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THE EC EN N A .RECORD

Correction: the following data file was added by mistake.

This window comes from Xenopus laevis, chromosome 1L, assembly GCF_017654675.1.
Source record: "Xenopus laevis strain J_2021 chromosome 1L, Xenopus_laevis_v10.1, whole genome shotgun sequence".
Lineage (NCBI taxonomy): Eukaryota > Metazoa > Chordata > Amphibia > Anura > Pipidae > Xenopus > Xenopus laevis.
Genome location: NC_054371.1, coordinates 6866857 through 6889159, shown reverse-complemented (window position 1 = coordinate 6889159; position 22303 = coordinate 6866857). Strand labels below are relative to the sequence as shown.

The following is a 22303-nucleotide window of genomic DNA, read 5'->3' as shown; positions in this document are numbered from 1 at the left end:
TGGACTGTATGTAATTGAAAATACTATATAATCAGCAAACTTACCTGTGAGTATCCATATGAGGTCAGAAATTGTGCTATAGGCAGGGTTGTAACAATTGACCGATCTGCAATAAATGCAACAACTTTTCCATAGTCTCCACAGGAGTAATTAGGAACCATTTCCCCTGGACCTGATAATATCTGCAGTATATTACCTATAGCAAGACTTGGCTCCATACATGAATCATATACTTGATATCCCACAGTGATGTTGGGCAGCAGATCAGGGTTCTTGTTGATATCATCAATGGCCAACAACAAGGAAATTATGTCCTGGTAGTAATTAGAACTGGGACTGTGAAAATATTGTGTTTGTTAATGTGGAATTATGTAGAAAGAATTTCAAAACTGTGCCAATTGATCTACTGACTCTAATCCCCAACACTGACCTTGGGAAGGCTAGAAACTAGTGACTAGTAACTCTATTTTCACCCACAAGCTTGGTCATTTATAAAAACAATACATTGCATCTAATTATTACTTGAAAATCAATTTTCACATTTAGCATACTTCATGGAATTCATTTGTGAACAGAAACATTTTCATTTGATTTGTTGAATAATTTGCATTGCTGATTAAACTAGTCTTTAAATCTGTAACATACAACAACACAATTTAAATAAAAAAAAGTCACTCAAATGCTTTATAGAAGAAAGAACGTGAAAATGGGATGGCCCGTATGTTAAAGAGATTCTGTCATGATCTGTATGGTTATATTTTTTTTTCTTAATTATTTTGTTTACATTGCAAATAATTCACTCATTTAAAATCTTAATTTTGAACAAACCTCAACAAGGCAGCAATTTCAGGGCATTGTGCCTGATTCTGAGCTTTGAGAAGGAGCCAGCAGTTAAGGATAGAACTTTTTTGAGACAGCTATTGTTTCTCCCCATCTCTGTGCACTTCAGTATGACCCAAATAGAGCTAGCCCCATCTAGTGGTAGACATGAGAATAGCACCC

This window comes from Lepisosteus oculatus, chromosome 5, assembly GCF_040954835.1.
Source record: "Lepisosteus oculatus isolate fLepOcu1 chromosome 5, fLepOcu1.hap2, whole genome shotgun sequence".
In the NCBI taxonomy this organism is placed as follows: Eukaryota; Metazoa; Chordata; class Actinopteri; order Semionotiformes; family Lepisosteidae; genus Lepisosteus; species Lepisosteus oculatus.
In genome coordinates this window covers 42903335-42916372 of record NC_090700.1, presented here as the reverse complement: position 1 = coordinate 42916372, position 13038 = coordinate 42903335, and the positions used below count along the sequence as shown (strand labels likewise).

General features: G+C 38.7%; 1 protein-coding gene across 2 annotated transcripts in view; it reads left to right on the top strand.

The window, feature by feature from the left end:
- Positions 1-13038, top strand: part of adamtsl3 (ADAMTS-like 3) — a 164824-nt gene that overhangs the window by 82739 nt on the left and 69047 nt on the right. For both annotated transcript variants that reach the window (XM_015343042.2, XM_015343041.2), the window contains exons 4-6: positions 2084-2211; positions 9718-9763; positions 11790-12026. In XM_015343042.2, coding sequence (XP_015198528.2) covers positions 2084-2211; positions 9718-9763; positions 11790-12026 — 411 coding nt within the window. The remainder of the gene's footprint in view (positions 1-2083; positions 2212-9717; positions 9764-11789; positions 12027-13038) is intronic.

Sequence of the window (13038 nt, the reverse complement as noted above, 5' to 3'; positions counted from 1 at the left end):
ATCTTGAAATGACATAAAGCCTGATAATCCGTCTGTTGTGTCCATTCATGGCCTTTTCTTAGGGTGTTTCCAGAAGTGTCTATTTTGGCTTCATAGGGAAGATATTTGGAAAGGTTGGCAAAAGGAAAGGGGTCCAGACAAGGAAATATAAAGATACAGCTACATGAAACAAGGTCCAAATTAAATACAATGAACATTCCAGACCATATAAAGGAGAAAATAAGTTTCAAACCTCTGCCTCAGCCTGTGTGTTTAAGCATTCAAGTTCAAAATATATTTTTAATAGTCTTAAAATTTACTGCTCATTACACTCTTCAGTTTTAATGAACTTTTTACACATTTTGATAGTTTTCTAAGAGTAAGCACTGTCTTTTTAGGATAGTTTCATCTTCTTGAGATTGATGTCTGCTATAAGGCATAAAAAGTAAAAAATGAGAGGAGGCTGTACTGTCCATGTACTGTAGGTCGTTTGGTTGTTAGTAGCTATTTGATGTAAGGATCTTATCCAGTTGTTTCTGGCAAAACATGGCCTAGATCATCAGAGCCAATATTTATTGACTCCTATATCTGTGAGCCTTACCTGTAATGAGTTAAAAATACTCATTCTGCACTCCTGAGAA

.V VOL.8. . KENNA, CHAVES COUNTY, NEW MEXICO, FRIDAY, APRIL 24, 1914. NO. 10. -4 I l -.1 'A 4 PRESIDENT ORDERS PRACTICALLY ENTIRE ATLANTIC FLEET TO MEXICAN WATERS. HUERTA MUST SALUTE STRIPES PRETTY P. STARS D. Q. AND Forty-one Battleships and 21,000 men to Backup the Demand ol the United States Washington, April 14. Pres 'ident Wilson today ordered practically the entire Atlantic fleet to Mexican waters to force the public salute to the stars and tripes from the Iluerta govern met't, as an apology for the ar rest of American . marines at Tampico last Thursday. Nor ultimatum has been issuod that is, ho specified time has be.n set within which the Iluerta government must com "ply but the naval demonstra tion has been ordered as a con crete evidence of the fixed de termination of the United States to back up Tiear Admiral Mayo'B demand for a salute. Up to to- night, General Iluerta has not ma4.4 satisfactory response to that demand. - "Immediately after the inci dent at . Tampico an - orderly from one of the ships of the United States in the harbor at I ,.Vera Cruz who bad been sent a ehore to: the postofftce for the h ip mail and who was in uni . form and who had the official mail bag on his back, was ar rested and put in jail by the local authorities. U.S. Message Held Up. "He was subsequently releaaV ed and a normal punishment in flicted on the officer who had arrested him, but it was sig nificent that an orderly from the fleet of the United State was picked out from the many arsons constantly going ashore on various errands from the various ships in the harbor, rep resenting several nations. "Most serious of all, the offi cials in charge of the telegraph office at Mexico City presumed to withhold an official dispatch of the government of the United States to its embassy at Mexico City, until it should have been . tent to the censor and ' his per mission received to deliver it, and gave the dispa tch into the hands of the charge d'affaires of the United States only on his personal and emphatic demand, he having in the meantime learned through other channels that a dispatch had been 6ent him which he had not received ''It cannot but strike anyone who has watched the course of events in Mexico as signiflcent that untoward incidents such as these have not occurred in any case where representatives of other governments were con cerned, but only in dealing with . representatives of the United States, and thai there has been no occasion for other govern , ments to call attention to such matters or to ask for apologies. U. S. Singled Out "These repeated offenses painet )? right and dignity of the United States, offenres no. duplicated with regard to the representatives of other govern ments, necessarily have made the impression that the govern ment of the United States was singled out for manifestations of ill will and cjntempt. "The authorities of the state department feel confident that when tho seriousness and . the cumulative effect of these inci dents is made evident to the government t f Mexico, that government will see the proprie ty and correct these things as will be not only satisfactory to the government of the United States, but also ajti evidence to the rest of thu world as an entir change of attitude. "There can be no loss to the dignity of the de facto govern ment in Mexico in recognizing in the fullest degree the claims of a great sovereign govern ment to its respect." Congress Solid Behind Wilson. Congress stands behind the administration almost to a mar, in the aggressive policy to de mand reparation for indignities offered by the Huerta govern meat. Iu the Senate and house to- day, the opinion was general that tho president . would be )acked even to actual warfare againet Mexico to uphold the aovereign dignityof trwr United States- Both administration and Republican leaders express the emphatic view that the United States is not eending the fleet to Tampico as a ''bluff:" that it ib sending it there to signalize the fact that at ieast the patience of this government has been exhausted and repara tion must be made, or the al ready .war-scarred southern re public must suffer grave conse quences. War Is Now On Firrt Encounter u What ie Certain to Be Stern War Takes Place at Vera Cruz. ' Vera Cruz, April 21 Vera Cruz tonight is in the hands of forces from tho United States warshipi but the occupation of the port was not -.accomplished without lost of American lives, Four Americans, bluejackets and marines, were killed by the fire of Mexican soldiers' and twenty fell wounded. The Mex ican loss js not known, but it is believed to have been heavy. The water front, the customs house and all important piers, including tho3 under the ter minal works from which extern the railroads to the capital have been occupied. All the territory around the American consulate i strongly patrolled, and detach ments hold other sections of the city. The Mexican commander, General Gustavo Maas, offered a stubborn retidtance and for many hours there was fighting in the streets. Towards night fall.' it was reported that the main body of the federal garri son was in. ret re, to he west liear Admiral Fletcher, in command of the United Stato3 warships, prefaced bid occupat ion of the port by a demand, through the American consul. if.' if . vaiiaua, imi tin nun tini er. : General Maas promptly de clined ti accedw to this demand, ana shortly atterwards, ten whak boats were sent off from the side of the transport Fr'airii oaded . with marines. These boats effected a la- ding irr -tiie neighborhood of the c u s to in onse before noon, and a fev minutes later. Captain William Rush of the battleship Fldtid:i. who was in command of ': th5 operations ashore, brought"5 hie flay; iu, V ' Captain Rush's men had air ready taken up their position. They numbered 150 bluejackets rom the Florida, -390 majines from the Prairie, and 65 nriiinep from the Florida. Lafcar,. thesiJ were augmented by a dispatch rom the Utah. The coming of the American forces was not heralded by any great excitement, but small ciowds gathered to watuVthe anding. S o:i the blu-j tjtifteis and iharines marched through lire streets leading f rom j the water tront and along the rail load yards, Others proofed to the American consulate, while still others were deployed along tfr "9 approaches t Central p'laza.inv which' TreilSrat JLtetf had concentrated bis men. v . These maneuvers were, effac ed without opposition, but sud denly, General Maas challenged the advance with the first Shots a volley fired from a .point three blocks from the marines and two blocks south of the main plaza. The Marines re plied immediately, but the act ion ceased in a moment. - There was a lull fo- ten minutes and then another breef exchange from the west end of Montesinoa street, where a fedei al outpost was stationed. At 12:20, the firing became general and all o'clock the guns of the Prairie were in action. Prior to this, a detatchmeut of bluejackets from the Utah, hold ing the ground between the consulate at the water front, opened fire with two of their three-inch guns. The first shots from these pieces, were directed against an ancient tower which served as a lighthouse. . This was occupied by Mexican sharpshooters. Lieutenant Commander Buch anan, of the Florida, ordered that it be destroyed. Five shots brought the old Benito Juarez tower down. Looks on Seizure of Vera Cruz as Hostile to Nation Evidence Accumulates 1 hut Iluerta De liberately Brought on the Present Situation, Washington, April 22. News that General Venustianq Cajr rsnza, conctftutionUat chief, had. SHE LIKED GAY PLUMAGE By JULIA MAXWELL. $S&$S$5$S344$4S344$$534j$i44446 Essie Adams liked gay plumage. Her New York aunt, whom she was visit Ins, did not approvi of anything thai would attrac'. attention. That was why she objected to Essie's wearing a brand new bonnet with the dazzling fellov: feather. ' "I'd rather yo wouldn't wear that hat, Essie," aald Aunt Linda Mallow. "It looks 'fast.' " Essie bit her lip in disappointment, yut away the gorgeous thing of shlra Biering yellow and donned a plaia klack-an-blue straw which her aunt had selected for her on her last visit to the city a year before. "That looks more like you, my dear. Young girls are apt to be mlsunder. stood w!en the wear conspicuous bats.", "Hut, Auntie, I do love bright thing. Other girls wear them, and nice girls, too, I'm sure." Aunt Linda was not disposed to erarue the Question. Resides, the elec- reeardel the Feiz ire of Vera Cruz by the American nava force as an act of hostility to the Mexican nation, fell like i bomb shell in official circles to night. l resident. v rson nau especi ally disclaimed any act of hos tality to Ihe Mexican I people, practicularizing General Iluerta as the object of the American operations to procure 'reprisal for offenses at Tampico and else. where, against the American flag. Consequently, the Wash ington government had hoped the' constitulioniists would re main silent and not interjetic iheiust'lves in the imbroglio The Carranza bitter, however confirmed the fears of many of ficials, that tho rebels might side with Iluerta. This was the one possibility which had been discussed in administration circles as the most serious pluses in the situation. . Should hostility on the part ol the rebels crystaliz?, plans o: tho army will be changed. There were rep irts during the day that the joint army and navy loarj already had recommended th restoration of the embargo on arms. Action of congress approving the President's course in using the army and navy, in view of the situation he has presented in his message and the receip of details of fighting at Vera Cruz were the chief develop ments of the day. Officials ex pressed therm-elves as greatly leased with ttie promptness of Rear Admiral Fletcher's forces in tilting possession of Vera Cruz and restoring order there Future steps are uncertain The President has determine! that his course shall be gradual No orders have been issued to seize the eUBtoms house at Tarn pico., It is the imrpose of th administration to keep order in Vera Cruz and await thi full aileci on ntteria oi me urst aci w . t-r a Pil. . j A a. of reprisal by the American gov ernment. There is every reason to be lieve that the railroad running inland fiom Vera Oru for twenty miles together with valuable trestla, will be policed by American marines and blue jackets. This section of the railroad is of supreme, impoitr (Contjnue4 P,n page 8 ) trie wss waiting for them at the curb. The last few days of ber New York visit Kstile spent with a girl tileiid. And when she psHSf.d through the gate at the Grand Central station bound fer the train that was to take her to her home la an upstate town, she was wearing the hat with the Inviting yel low feather. For Aunt Linda waa net along, and her chum, who came to the. station with her, adored the hat. Essie was a gregarious young wom an, in uie small iowu wnere hub int'i It was a habit for people to be neigh borly. So when the middle-aged man In the parlor car suat across the aisle- offered her a magazine, she accepted it 1th a smile and a nod of the yellow feather. When she entered the dining , oar for luncheon and the dining car - conductor placed her opposite the same man, she was not displeased. lie was a well-groomf a, interesting loos ing man. And Essie liked men. When the stranger suggested that she order lunch for both of them, Essie dida t mind. Luncheon for one wae always deally stupid. Of course, she realized that Aunt Linda would be horrified at such a proceeding, but Aunt Linda wait old-fashioned. It was common talk in the family that Linda was entirely too diffident, too reserved. She was not nearly so popular as her slstera, who wera of more sociable mien. However,' never a breath of scandal had attached to Linda's name, and there were some of the family that well, that's quite another matter. Eesie enjoyed the luncheon, and though the endeavored in the usual . way to pay the check, her protesta tions were quickly swept away. As the man piloted her back to her chair la the parlor car, she was conscious of a certain guilty feeling, but she put It from her. How could a girl be expect ed to do anything else? She was only human, and she liked to talk to peo ple. She couldn't play any kind of a game by herself. There are many young girls like Essie. It was only twenty minutes until Eaeie's home town would be reached. She was rather sorry. She waa having such a good time. "I'd like to see you again," said the man. meaningly. ; "Oh, thank you," laughed the girl. "I've enjoyed meeting you." "But you dont live far from Buffalo, and haven't you some friends there that you could tell your parents you ware going to visit while you really same down to spend a few days with me? I know a nice little place where we could go and be undisturbed. Here's my card. That's my office ad dress. Write me when you can get away." Essie wae dumfounded. All the eolor had gone out of her face. She, felt sick to the very depths of hor. , She simply couldn't speak. The card dropped from her nerveless finger. But the stranger did not understand. Ills eyes glittered strangely, while the niiirk of the beast was in every line of , hid face. "You're a great little klddo," he said, "and there isn't anything I wouldn't do for you. Do you think you could come down to 6ee me In a few daye?" The girl found voice, but still It waa not her own voice. It waa the voice of a girl who has suddenly had every Ideal and illusion knocked from under her. "Oh, oh, you horrible thing, you! I I you've made a mistake. Oh, I hate you, hate you! I never want to see you agaiu, never!" When calm came; Essie was In her own room at home alone. She waa glad she was alone. All the joy had gone out of her vacation. She felt un clean, tainted, as if she had been walking through bogs of mud and slime. And, sobbing, the girl wondered, are all men like that, or, was it the yellow leather? It had not yet occurred to her that young girte who accept fa vors of strange men on trains are very apt to be misuuderstood and Insulted. That v.ri one thing that Aunt Linda had forgotten to tell her. Testing the Upper Air, By means of balloons the upper air has been tested to a height of uearly 19 miles in thia country by the weath er observers. During a recent re-, markable flight the Instruments used recorded a temperature of 70.4 de grees below zero at a distri:- of 12l, inile above the earth. Wherever the the sounding balloons have been used, whethc nc- -: the equator or in north ern latitudes, the records have ahowu that after six miles above the eartk tho temperature no longer drops rap idly as the instruments ascend, but at flme becomes stationary.